Eric Schopler, AB’49, AM’55, PhD’64, a psychologist, died July 7 in Chapel Hill, NC. He was 79. After Army service, Schopler joined the faculty of the University of North Carolina at Chapel Hill, where he studied autism for more than 40 years. Rejecting the prevailing notion that the disorder was caused by parental behavior, he founded Division TEACCH (Treatment and Education of Autistic and Related Communication Handicapped Children), developing programs that have influenced autism services worldwide. Editor of the Journal of Autism and Developmental Disorders (1974–97), Schopler received many honors, including the North Carolina Award (the state’s highest honor) and the Autism Society of North Carolina’s Lifetime Achievement Award. He is survived by his wife, Margaret; a daughter; two sons; and seven grandchildren.

Bernard H. Siegan, JD’49, a law professor, died March 27 in Encinitas, CA. He was 81. A WW II Army veteran, Siegan practiced law in Chicago until 1973, when he joined the University of San Diego, becoming a distinguished professor at the USD School of Law. In 1987 he was nominated by President Reagan for the Ninth Circuit Court of Appeals but was rejected by the Senate for his libertarian views. An influential constitutional scholar, Siegan wrote several articles and books, including Economic Liberties and the Constitution (U of C Press, 1980). Survivors include his second wife, Shelley, and a stepson. He was preceded by his first wife, Sharon Siegan, AB’47, AM’50.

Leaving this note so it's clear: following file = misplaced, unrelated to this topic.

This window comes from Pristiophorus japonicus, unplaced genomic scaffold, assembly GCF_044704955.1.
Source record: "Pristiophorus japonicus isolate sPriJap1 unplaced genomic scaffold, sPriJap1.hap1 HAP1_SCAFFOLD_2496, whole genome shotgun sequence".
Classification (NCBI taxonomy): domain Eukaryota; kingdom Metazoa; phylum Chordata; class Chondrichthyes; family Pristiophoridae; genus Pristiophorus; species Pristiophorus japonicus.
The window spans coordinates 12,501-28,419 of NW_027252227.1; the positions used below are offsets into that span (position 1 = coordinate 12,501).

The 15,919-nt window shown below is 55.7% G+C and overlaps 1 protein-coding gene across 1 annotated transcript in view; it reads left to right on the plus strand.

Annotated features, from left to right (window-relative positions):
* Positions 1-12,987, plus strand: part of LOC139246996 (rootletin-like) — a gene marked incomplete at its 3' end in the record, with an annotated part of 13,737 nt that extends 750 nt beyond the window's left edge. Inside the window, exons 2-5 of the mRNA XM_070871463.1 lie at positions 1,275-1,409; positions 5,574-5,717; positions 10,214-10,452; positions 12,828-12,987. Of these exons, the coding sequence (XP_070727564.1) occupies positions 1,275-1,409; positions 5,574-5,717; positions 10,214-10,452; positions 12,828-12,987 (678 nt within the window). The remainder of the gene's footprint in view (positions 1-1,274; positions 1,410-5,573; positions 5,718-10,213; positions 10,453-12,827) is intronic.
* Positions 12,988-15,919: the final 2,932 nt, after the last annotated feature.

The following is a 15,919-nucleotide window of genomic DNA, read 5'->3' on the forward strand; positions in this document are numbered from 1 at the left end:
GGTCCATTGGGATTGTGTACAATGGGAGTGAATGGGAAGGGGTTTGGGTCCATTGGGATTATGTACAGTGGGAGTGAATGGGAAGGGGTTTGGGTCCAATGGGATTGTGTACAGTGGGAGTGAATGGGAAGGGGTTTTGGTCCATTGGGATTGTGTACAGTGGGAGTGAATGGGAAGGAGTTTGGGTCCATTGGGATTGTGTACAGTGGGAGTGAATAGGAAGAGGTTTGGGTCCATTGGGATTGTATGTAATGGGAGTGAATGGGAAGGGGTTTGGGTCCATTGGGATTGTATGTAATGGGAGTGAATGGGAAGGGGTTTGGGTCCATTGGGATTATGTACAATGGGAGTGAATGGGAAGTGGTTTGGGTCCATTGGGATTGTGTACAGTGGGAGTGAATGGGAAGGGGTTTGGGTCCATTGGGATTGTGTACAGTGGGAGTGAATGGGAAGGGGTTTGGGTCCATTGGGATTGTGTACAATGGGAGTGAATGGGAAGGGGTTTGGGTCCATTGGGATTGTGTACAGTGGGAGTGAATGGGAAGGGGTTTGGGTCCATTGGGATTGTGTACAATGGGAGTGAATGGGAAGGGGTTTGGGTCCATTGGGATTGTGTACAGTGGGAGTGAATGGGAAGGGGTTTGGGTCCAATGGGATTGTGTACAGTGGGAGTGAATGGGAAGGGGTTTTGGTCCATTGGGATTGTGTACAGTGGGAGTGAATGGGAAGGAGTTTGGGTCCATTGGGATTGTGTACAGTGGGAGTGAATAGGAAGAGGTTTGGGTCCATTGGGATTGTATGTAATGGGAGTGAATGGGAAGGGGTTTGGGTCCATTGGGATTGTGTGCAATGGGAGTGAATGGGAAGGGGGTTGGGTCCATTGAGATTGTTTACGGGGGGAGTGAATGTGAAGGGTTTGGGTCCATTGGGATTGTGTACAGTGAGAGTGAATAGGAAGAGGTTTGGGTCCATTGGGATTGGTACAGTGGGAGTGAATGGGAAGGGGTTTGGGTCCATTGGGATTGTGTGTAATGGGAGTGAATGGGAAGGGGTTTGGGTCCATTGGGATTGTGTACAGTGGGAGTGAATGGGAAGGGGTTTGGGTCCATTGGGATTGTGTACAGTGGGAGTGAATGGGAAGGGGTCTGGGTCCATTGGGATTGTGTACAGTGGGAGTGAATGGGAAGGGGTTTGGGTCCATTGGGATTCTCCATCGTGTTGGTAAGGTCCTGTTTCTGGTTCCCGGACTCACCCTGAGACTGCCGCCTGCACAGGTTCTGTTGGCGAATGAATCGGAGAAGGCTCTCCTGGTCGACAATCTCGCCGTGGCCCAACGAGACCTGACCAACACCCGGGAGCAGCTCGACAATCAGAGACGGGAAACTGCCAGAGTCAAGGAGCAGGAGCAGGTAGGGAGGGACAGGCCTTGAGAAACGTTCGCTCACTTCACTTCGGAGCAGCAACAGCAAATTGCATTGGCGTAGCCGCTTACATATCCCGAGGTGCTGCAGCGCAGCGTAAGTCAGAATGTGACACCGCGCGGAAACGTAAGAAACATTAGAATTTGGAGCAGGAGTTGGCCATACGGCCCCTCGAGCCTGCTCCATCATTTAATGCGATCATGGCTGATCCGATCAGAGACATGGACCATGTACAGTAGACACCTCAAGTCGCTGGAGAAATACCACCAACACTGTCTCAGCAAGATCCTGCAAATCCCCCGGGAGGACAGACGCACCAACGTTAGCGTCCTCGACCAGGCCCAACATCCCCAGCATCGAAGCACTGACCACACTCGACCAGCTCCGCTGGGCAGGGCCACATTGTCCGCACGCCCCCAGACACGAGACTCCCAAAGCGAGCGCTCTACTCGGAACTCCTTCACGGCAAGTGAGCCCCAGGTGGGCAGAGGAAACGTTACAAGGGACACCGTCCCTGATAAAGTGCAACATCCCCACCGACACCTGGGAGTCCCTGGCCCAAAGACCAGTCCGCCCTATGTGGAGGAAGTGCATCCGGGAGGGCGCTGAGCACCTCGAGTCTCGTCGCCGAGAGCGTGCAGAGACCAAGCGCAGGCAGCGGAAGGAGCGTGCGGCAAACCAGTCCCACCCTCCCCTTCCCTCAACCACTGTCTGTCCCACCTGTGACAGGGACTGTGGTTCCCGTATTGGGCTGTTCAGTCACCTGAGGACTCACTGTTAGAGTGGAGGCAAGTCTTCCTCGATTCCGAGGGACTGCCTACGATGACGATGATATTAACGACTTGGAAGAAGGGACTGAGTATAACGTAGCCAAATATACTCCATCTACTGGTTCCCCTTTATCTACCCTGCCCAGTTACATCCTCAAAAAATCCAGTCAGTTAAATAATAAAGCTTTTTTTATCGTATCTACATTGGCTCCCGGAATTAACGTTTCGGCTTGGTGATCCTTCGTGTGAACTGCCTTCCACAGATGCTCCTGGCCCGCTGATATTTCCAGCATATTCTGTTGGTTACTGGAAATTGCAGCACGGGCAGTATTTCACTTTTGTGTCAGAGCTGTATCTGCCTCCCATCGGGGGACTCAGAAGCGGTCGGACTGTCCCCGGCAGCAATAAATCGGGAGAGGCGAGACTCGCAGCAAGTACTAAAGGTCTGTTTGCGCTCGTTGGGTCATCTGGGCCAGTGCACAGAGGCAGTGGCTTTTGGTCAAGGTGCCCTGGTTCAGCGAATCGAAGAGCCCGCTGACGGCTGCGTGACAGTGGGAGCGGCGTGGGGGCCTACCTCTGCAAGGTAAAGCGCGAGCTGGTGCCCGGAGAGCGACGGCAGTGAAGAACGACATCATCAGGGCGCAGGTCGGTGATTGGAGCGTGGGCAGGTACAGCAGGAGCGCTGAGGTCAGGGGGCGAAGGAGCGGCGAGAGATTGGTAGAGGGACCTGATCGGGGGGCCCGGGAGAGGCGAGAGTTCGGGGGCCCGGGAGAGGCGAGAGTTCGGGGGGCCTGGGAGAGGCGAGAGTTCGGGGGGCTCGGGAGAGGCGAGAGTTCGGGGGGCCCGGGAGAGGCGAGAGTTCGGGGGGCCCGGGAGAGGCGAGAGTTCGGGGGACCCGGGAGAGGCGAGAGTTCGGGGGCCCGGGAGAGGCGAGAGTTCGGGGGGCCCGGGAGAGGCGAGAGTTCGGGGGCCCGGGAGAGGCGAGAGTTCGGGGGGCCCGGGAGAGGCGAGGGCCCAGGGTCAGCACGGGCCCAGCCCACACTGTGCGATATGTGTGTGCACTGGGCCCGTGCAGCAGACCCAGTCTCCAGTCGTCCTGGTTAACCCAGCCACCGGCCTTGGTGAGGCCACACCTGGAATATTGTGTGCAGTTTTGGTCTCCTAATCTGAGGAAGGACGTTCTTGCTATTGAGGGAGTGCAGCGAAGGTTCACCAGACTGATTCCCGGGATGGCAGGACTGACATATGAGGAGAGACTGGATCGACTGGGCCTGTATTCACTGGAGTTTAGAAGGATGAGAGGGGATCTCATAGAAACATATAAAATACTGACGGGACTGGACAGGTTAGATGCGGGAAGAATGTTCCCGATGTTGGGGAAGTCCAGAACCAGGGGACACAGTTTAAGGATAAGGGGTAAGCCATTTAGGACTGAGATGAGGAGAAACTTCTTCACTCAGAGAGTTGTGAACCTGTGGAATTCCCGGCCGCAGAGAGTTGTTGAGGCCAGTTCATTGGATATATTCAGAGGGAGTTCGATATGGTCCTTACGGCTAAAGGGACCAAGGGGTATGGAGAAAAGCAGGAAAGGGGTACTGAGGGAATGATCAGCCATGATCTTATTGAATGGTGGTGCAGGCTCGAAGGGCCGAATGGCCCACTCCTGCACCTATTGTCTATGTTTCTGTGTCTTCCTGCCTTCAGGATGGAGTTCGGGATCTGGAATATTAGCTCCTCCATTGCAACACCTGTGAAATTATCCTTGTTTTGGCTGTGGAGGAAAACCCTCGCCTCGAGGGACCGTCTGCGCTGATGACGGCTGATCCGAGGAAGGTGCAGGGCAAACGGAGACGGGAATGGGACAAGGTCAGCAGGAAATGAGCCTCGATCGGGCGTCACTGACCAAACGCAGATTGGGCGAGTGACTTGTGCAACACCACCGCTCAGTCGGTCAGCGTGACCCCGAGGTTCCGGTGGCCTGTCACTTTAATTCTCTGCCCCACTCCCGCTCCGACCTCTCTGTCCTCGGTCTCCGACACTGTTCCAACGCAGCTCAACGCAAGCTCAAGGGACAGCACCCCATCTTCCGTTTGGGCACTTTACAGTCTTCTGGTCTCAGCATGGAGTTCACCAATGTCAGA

Helen E. Howard, AM’50, died April 19 in Mill Valley, CA. She was 89. A riveter during WW II, Howard was a social worker until moving into real estate in California. She was a lifelong writer, publishing a children’s book. Survivors include her partner, Ann, and a brother.

Walter J. Smalakis, AB’52, AM’54, a WW II Army veteran, died April 16 in Cooperstown, NY. He was 86. He worked as a teacher and social worker, including time spent at Quaker study center Pendle Hill. In the 1970s he became a full-time cabinet maker. A lover of philosophy, Smalakis passed many of his retirement days perusing the open stacks of the local library. Survivors include three children and six grandchildren.

Gerhard O. W. Mueller, JD’53, a professor emeritus of criminal justice and maritime crime, died April 20 in Sonoma Beach, CA. He was 82. Joining Rutgers University in 1974, Mueller was chief of the United Nations Crime Prevention and Criminal Justice branch (1974–82) and executive secretary to the United Nations Congresses on the Prevention of Crime and the Treatment of Offenders (1975 and 1980). He also partnered with the Coast Guard, investigating coastal security. Survivors include his wife, Freda Adler.

Hans A. Schmitt, AM’43, PhD’53, a history professor emeritus, died February 15 in Charlottesville, VA. He was 84. Emigrating from Germany to the United States in 1938, Schmitt joined the Army during WW II. His 40-year career teaching modern European history brought him to institutions including Tulane University, New York University, and the University of Virginia, from which he retired in 1991. Schmitt was an editor and prolific author of scholarly books and articles. He is survived by his wife, Florence; a daughter; two sons; a brother; and four grandchildren.